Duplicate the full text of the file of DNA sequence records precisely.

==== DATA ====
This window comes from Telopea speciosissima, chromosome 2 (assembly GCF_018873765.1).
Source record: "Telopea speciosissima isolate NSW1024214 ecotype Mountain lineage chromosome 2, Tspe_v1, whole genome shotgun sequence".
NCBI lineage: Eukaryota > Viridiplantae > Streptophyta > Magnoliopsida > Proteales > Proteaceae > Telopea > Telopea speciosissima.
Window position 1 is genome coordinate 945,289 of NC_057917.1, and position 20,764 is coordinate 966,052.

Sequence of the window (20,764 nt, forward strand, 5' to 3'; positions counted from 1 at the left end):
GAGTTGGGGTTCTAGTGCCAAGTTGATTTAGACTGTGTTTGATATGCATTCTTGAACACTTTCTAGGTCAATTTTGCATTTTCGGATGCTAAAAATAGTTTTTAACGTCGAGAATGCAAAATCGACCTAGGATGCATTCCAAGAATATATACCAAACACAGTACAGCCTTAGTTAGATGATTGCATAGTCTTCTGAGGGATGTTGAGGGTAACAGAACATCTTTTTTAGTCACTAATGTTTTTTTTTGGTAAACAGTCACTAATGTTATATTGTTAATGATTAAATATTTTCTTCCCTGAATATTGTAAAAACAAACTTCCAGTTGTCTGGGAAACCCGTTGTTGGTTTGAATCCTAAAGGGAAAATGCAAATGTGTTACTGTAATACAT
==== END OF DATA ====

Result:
This window comes from Telopea speciosissima, chromosome 2 (assembly GCF_018873765.1).
Source record: "Telopea speciosissima isolate NSW1024214 ecotype Mountain lineage chromosome 2, Tspe_v1, whole genome shotgun sequence".
NCBI lineage: Eukaryota > Viridiplantae > Streptophyta > Magnoliopsida > Proteales > Proteaceae > Telopea > Telopea speciosissima.
Window position 1 is genome coordinate 945,289 of NC_057917.1, and position 20,764 is coordinate 966,052.

Sequence of the window (20,764 nt, forward strand, 5' to 3'; positions counted from 1 at the left end):
GAGTTGGGGTTCTAGTGCCAAGTTGATTTAGACTGTGTTTGATATGCATTCTTGAACACTTTCTAGGTCAATTTTGCATTTTCGGATGCTAAAAATAGTTTTTAACGTCGAGAATGCAAAATCGACCTAGGATGCATTCCAAGAATATATACCAAACACAGTACAGCCTTAGTTAGATGATTGCATAGTCTTCTGAGGGATGTTGAGGGTAACAGAACATCTTTTTTAGTCACTAATGTTTTTTTTTGGTAAACAGTCACTAATGTTATATTGTTAATGATTAAATATTTTCTTCCCTGAATATTGTAAAAACAAACTTCCAGTTGTCTGGGAAACCCGTTGTTGGTTTGAATCCTAAAGGGAAAATGCAAATGTGTTACTGTAATACAT